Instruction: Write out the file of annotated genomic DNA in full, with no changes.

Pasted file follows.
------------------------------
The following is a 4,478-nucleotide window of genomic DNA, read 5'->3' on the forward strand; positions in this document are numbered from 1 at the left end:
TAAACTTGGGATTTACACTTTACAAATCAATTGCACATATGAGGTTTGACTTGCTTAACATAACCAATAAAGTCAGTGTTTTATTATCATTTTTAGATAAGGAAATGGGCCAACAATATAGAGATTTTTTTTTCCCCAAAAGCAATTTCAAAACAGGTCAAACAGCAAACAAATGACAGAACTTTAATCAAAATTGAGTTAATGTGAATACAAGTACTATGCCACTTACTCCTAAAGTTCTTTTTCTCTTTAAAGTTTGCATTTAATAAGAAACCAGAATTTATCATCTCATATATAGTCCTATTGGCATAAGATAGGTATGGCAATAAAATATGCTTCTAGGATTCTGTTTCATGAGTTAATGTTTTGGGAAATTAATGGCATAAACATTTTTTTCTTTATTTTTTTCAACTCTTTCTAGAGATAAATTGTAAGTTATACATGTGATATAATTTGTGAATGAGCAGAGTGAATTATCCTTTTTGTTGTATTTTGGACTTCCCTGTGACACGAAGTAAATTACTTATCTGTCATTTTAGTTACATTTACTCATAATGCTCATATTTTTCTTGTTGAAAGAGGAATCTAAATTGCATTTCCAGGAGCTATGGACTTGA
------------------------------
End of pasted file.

The following is a 4,478-nucleotide window of genomic DNA, read 5'->3' on the forward strand; positions in this document are numbered from 1 at the left end:
TAAACTTGGGATTTACACTTTACAAATCAATTGCACATATGAGGTTTGACTTGCTTAACATAACCAATAAAGTCAGTGTTTTATTATCATTTTTAGATAAGGAAATGGGCCAACAATATAGAGATTTTTTTTTCCCCAAAAGCAATTTCAAAACAGGTCAAACAGCAAACAAATGACAGAACTTTAATCAAAATTGAGTTAATGTGAATACAAGTACTATGCCACTTACTCCTAAAGTTCTTTTTCTCTTTAAAGTTTGCATTTAATAAGAAACCAGAATTTATCATCTCATATATAGTCCTATTGGCATAAGATAGGTATGGCAATAAAATATGCTTCTAGGATTCTGTTTCATGAGTTAATGTTTTGGGAAATTAATGGCATAAACATTTTTTTCTTTATTTTTTTCAACTCTTTCTAGAGATAAATTGTAAGTTATACATGTGATATAATTTGTGAATGAGCAGAGTGAATTATCCTTTTTGTTGTATTTTGGACTTCCCTGTGACACGAAGTAAATTACTTATCTGTCATTTTAGTTACATTTACTCATAATGCTCATATTTTTCTTGTTGAAAGAGGAATCTAAATTGCATTTCCAGGAGCTATGGACTTGA